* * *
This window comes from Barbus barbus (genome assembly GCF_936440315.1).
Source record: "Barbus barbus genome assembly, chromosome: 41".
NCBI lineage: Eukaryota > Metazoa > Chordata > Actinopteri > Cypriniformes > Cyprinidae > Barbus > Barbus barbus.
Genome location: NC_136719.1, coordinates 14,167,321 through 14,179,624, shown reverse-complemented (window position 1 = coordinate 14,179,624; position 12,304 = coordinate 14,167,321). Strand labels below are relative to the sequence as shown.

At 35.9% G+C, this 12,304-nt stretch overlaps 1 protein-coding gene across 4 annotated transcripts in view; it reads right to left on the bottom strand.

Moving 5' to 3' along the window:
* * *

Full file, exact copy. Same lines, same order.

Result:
This window comes from Barbus barbus (genome assembly GCF_936440315.1).
Source record: "Barbus barbus genome assembly, chromosome: 41".
NCBI lineage: Eukaryota > Metazoa > Chordata > Actinopteri > Cypriniformes > Cyprinidae > Barbus > Barbus barbus.
Genome location: NC_136719.1, coordinates 14,167,321 through 14,179,624, shown reverse-complemented (window position 1 = coordinate 14,179,624; position 12,304 = coordinate 14,167,321). Strand labels below are relative to the sequence as shown.

At 35.9% G+C, this 12,304-nt stretch overlaps 1 protein-coding gene across 4 annotated transcripts in view; it reads right to left on the bottom strand.

Moving 5' to 3' along the window: